After Thursday’s attack, 13 Israelis have been killed in recent weeks, making it one of the worst waves of violence in years.
The Hamas militant group that rules the Gaza Strip welcomed the attack but did not claim responsibility. President Mahmoud Abbas, who leads the PA, condemned the attack, saying the killing of civilians on both sides “can only lead to a further deterioration of the situation”.
All attackers appear to have acted individually or with minimal support from a small cell. Three of them reportedly identified with the extremist group Islamic State. But militant groups do not appear to have trained them or organized the attacks.
Seeking to avoid a repeat of last year’s war, Israeli, Jordanian and Palestinian leaders have held a series of meetings in recent weeks to discuss ways to maintain calm.
Israel has taken a number of steps aimed at easing tensions, including issuing thousands of additional work permits to Palestinians in the Hamas-ruled Gaza Strip. But the attacks have sparked growing calls in Israel for a tougher crackdown.
On Friday, Israel allowed women, children and men over the age of 40 from the occupied West Bank to pray at Al-Aqsa Mosque in East Jerusalem. The Muslim body that oversees the site said 80,000 people attended the prayers.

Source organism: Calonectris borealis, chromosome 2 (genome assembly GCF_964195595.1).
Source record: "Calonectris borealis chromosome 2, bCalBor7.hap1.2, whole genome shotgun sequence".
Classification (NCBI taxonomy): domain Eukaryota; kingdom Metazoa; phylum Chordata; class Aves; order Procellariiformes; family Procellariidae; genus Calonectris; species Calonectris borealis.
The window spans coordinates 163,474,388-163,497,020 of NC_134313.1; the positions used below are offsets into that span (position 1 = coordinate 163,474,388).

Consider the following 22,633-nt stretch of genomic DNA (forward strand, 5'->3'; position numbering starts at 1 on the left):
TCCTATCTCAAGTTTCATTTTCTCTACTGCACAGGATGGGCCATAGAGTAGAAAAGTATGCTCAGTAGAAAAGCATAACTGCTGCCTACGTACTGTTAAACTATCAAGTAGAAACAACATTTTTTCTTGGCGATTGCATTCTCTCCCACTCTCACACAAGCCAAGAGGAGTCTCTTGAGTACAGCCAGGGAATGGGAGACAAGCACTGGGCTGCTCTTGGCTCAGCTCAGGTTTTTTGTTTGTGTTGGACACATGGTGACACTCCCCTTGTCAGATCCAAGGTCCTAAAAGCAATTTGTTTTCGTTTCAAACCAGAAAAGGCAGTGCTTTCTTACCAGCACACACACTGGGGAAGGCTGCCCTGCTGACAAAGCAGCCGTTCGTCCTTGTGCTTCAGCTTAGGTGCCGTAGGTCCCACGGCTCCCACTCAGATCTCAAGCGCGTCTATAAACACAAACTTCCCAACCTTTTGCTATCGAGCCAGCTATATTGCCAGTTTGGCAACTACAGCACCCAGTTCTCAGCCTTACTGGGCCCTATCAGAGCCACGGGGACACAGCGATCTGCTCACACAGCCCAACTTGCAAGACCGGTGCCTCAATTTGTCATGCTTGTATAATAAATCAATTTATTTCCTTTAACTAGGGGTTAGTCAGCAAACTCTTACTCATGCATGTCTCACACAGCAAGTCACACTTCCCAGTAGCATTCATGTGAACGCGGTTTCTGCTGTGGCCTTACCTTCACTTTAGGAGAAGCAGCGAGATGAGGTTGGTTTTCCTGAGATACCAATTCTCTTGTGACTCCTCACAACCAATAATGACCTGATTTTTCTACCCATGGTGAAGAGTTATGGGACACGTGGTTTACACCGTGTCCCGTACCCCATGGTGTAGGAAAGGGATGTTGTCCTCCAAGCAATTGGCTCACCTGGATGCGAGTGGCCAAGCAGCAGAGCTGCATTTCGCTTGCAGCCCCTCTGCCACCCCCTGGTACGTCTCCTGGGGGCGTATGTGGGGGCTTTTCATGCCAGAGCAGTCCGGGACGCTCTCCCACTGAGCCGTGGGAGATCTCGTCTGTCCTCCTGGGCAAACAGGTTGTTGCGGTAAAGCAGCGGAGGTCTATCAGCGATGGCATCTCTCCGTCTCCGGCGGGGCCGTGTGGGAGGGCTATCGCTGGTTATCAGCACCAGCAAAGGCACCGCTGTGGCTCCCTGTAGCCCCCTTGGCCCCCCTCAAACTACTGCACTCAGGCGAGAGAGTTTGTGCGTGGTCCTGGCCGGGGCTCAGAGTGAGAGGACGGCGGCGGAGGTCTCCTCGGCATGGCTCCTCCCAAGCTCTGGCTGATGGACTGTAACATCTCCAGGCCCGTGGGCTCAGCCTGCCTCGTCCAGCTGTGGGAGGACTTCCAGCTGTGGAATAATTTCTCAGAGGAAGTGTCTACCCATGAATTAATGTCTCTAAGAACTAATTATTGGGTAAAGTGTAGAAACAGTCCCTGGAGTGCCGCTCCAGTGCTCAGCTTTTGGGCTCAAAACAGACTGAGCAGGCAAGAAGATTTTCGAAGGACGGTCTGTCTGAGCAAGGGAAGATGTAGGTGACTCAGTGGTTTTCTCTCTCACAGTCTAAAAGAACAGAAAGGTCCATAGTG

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Police have mobilized thousands of forces in and around the Old City, home to Al-Aqsa and other holy sites sacred to Jews, Christians and Muslims.
The Al-Aqsa Mosque is the third holiest site in Islam and sits on a hill that is the holiest site to Jews, who call it the Temple Mount. The holy site has long been a hotbed of Israeli-Palestinian violence.
Israel has sought to sideline the Palestinian issue in recent years, focusing instead on forming alliances with Arab states against Iran. But the conflict remains as insoluble as ever.
Israel captured East Jerusalem, the West Bank and the Gaza Strip in the 1967 Middle East War. The Palestinians want the three territories to form their future state. The last substantive peace talks broke down more than a decade ago, and Bennett is opposed to a Palestinian state, although he supports moves to improve their economy and quality of life.
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Israel annexed East Jerusalem in an internationally unrecognized move and considers the entire city its capital. It builds and expands Jewish settlements in the occupied West Bank, which most of the international community considers illegal.
Israel withdrew soldiers and settlers from Gaza in 2005. But along with neighboring Egypt, it imposed a crippling blockade on the territory after the militant group Hamas seized power from rival Palestinian forces two years later. Israel and Hamas have fought four wars since then.
Israel says the conflict stems from the Palestinians’ refusal to accept their right to exist as a Jewish state and attributes the attacks in part to incitement on social media. The Palestinians say such attacks are the inevitable result of a nearly 55-year military occupation that shows no signs of ending.